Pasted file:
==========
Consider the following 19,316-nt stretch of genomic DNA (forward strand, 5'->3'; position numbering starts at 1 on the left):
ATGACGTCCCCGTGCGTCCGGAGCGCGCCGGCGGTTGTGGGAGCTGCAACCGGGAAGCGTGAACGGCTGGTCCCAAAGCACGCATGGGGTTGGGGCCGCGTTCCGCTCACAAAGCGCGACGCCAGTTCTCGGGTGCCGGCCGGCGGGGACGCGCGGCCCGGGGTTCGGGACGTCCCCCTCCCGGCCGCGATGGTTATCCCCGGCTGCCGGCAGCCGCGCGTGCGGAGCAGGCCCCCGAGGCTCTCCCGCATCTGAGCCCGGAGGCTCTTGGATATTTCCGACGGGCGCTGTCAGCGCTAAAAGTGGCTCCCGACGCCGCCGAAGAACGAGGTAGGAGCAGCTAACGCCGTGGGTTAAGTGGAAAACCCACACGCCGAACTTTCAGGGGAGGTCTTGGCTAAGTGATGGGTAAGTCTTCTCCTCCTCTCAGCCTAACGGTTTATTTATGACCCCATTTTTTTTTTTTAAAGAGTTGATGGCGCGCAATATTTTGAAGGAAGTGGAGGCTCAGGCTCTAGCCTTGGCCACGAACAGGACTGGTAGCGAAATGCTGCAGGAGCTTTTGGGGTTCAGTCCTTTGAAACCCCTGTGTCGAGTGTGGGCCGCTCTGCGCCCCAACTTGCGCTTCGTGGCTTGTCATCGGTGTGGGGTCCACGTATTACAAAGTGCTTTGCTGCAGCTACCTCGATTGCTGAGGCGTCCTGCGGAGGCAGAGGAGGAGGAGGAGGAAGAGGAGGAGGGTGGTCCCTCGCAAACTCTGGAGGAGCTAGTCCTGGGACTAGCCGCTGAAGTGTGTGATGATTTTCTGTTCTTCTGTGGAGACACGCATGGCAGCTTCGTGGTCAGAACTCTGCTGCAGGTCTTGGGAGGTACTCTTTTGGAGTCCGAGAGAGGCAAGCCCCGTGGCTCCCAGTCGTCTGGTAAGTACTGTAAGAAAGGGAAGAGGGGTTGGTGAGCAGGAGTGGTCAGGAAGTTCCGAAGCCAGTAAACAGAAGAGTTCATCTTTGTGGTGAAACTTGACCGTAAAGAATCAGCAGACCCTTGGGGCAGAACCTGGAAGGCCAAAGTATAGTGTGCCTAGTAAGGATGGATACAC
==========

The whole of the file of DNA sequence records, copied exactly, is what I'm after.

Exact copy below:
Consider the following 19,316-nt stretch of genomic DNA (forward strand, 5'->3'; position numbering starts at 1 on the left):
ATGACGTCCCCGTGCGTCCGGAGCGCGCCGGCGGTTGTGGGAGCTGCAACCGGGAAGCGTGAACGGCTGGTCCCAAAGCACGCATGGGGTTGGGGCCGCGTTCCGCTCACAAAGCGCGACGCCAGTTCTCGGGTGCCGGCCGGCGGGGACGCGCGGCCCGGGGTTCGGGACGTCCCCCTCCCGGCCGCGATGGTTATCCCCGGCTGCCGGCAGCCGCGCGTGCGGAGCAGGCCCCCGAGGCTCTCCCGCATCTGAGCCCGGAGGCTCTTGGATATTTCCGACGGGCGCTGTCAGCGCTAAAAGTGGCTCCCGACGCCGCCGAAGAACGAGGTAGGAGCAGCTAACGCCGTGGGTTAAGTGGAAAACCCACACGCCGAACTTTCAGGGGAGGTCTTGGCTAAGTGATGGGTAAGTCTTCTCCTCCTCTCAGCCTAACGGTTTATTTATGACCCCATTTTTTTTTTTTAAAGAGTTGATGGCGCGCAATATTTTGAAGGAAGTGGAGGCTCAGGCTCTAGCCTTGGCCACGAACAGGACTGGTAGCGAAATGCTGCAGGAGCTTTTGGGGTTCAGTCCTTTGAAACCCCTGTGTCGAGTGTGGGCCGCTCTGCGCCCCAACTTGCGCTTCGTGGCTTGTCATCGGTGTGGGGTCCACGTATTACAAAGTGCTTTGCTGCAGCTACCTCGATTGCTGAGGCGTCCTGCGGAGGCAGAGGAGGAGGAGGAGGAAGAGGAGGAGGGTGGTCCCTCGCAAACTCTGGAGGAGCTAGTCCTGGGACTAGCCGCTGAAGTGTGTGATGATTTTCTGTTCTTCTGTGGAGACACGCATGGCAGCTTCGTGGTCAGAACTCTGCTGCAGGTCTTGGGAGGTACTCTTTTGGAGTCCGAGAGAGGCAAGCCCCGTGGCTCCCAGTCGTCTGGTAAGTACTGTAAGAAAGGGAAGAGGGGTTGGTGAGCAGGAGTGGTCAGGAAGTTCCGAAGCCAGTAAACAGAAGAGTTCATCTTTGTGGTGAAACTTGACCGTAAAGAATCAGCAGACCCTTGGGGCAGAACCTGGAAGGCCAAAGTATAGTGTGCCTAGTAAGGATGGATACAC